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When I met Bruce tonight, at the end of a very long solo day of art and wonder, I said, “I don’t want to see another @#$#@ beautiful thing as long as I live.”

“At least until tomorrow,” said he, wisely.
The most gorgeous weather here – it was chilly morning and evening but hot hot midday – the forsythia and cherry blossom have exploded even since I arrived. We went first to the Rastro flea market, only held Sunday mornings and apparently the biggest in the world. On the first long street, I was disappointed – just the usual market stuff, scarves, socks, earrings. But then we turned the corner and realized that the market spread out in all directions, and there was mountains of my kind of stuff – vintage. Or, as it’s known here, bintage. Or, as it should be known, junk. What an incredible load of junk there is in the world – and yet, what fun. I have now discovered that Madrid is the world centre of vintage radios. If I’d had a radio collection, I would have gone mad. Lamps too, books, toys, lots of great stuff. Bruce and I laughed – there’d be a group of 20 or 30 men, gathered around a pile of hardware junk spread on the ground, and next door, crowds of women looking at cheap makeup and perfume.
Reader – with all my poking about and admiring, I bought nothing. Not one single thing. There were some lovely things but either too expensive or not worth hauling home. Bruce had retired to an internet cafe with his iPad, so I wandered blissfully and then we walked home. Empty. Hooray.
I made us a Sunday lunch here and then he went to sleep and I set off into the hot afternoon. Back to the Thyssen, to see what I’d missed – an exhibit of the Russian avant garde, including one of the loveliest Kandinskys I’ve ever seen. I wandered around the second floor to see again in detail what I’d seen more briefly with Bruce, and then walked over to Retiro Park, behind the Prado; a stroll in the park is apparently the thing to do on a Sunday afternoon in Madrid. And today, the first really hot Sunday of the year, especially so. The park was packed – huge families of many generations, people speaking every language, rowers rowing, three women reading Tarot cards, lovers lolling and sprawled – and some feral cats. I found a spot on the grass in the sun and then had to move to the shade – it was too hot – and lay reading Laurie Lee’s “A Rose for Winter,” his memoir of Spain, written in the fifties. The man writes so well, he makes me froth with jealousy. Here’s a two line description of a village:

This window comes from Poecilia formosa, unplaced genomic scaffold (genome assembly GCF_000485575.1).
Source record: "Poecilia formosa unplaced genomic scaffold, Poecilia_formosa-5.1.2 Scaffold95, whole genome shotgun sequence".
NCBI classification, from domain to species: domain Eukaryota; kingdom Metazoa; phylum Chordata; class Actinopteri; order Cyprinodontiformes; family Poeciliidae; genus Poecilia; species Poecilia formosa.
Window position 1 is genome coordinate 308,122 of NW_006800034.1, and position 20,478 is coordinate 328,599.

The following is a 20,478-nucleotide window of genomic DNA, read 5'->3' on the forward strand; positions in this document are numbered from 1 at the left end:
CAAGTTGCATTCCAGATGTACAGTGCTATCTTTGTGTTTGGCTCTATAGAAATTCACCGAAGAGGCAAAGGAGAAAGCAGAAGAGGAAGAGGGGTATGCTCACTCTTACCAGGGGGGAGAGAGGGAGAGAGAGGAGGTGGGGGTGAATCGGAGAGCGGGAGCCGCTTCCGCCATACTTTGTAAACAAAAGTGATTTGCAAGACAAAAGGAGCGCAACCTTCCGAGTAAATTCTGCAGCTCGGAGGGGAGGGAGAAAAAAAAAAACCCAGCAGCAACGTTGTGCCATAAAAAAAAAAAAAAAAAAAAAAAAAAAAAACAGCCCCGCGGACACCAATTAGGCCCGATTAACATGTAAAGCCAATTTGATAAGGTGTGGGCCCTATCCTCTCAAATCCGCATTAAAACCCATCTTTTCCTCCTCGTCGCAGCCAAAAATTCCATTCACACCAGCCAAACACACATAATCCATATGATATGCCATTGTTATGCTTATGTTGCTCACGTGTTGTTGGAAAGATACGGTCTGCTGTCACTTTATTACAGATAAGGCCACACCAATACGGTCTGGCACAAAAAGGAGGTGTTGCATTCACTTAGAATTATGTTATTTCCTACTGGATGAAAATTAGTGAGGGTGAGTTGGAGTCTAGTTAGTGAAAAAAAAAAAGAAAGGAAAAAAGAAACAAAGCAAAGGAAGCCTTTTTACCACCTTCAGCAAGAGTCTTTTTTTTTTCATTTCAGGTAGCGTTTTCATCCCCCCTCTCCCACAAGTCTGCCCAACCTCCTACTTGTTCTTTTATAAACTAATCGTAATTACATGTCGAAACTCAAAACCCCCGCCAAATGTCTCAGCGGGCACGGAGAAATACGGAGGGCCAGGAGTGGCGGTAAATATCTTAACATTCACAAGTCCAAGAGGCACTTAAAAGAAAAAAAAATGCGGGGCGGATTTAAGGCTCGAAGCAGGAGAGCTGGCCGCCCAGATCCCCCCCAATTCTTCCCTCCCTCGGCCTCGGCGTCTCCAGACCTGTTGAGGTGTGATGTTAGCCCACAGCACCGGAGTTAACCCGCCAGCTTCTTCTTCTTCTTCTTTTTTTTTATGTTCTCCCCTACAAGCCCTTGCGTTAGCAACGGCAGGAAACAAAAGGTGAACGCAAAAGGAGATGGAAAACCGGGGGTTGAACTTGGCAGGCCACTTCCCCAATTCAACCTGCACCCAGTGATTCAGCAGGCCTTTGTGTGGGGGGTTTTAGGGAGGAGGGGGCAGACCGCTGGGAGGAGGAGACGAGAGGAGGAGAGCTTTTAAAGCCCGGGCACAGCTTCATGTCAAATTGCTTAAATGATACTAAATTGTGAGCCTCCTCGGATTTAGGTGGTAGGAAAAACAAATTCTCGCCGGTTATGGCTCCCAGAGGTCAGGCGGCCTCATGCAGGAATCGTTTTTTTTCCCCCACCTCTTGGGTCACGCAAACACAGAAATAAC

Tarifa, within the walls, was packed as tight as a box of bricks. But the small square houses, decorated with delicate ironwork and built round tiny flowering patios, gave an impression of miniature spaciousness, a garden enclosed, an ancient perfection preserved in poverty and love.
Back to meet Bruce at 5, when the Prado is free on Sunday. But the line up was so very long, I left him to it and went back to the Thyssen, which was empty by comparison and breathtaking. A stop for a glass of wine in the cafe, then back to the Prado, no lineup, for a final hour and a half through the long dense halls, revisiting some favourites Bruce had shown me, especially Fra Angelico’s stunning Annunication which decorates the wall of my office at home, Velasquez’s holy family, the Italians, the Goyas.
Utterly exhausted, BK and I walked home along a narrow back street full of restaurants, stopping for tapas on the way – a bright cheery place where we picked a few things at random, all delicious, fish or vegetables on bread – for a huge dinner with wine, 12 euros each. And thence to a long hot bath at home, and to you.
The paintings I saw today were ancient perfections preserved in poverty and love. Except for the poverty part.



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About Beth

I began keeping a journal at the age of nine. Nearly fifty years later, I started this online journal, sharing reflections, reviews, updates, and the occasional secret.

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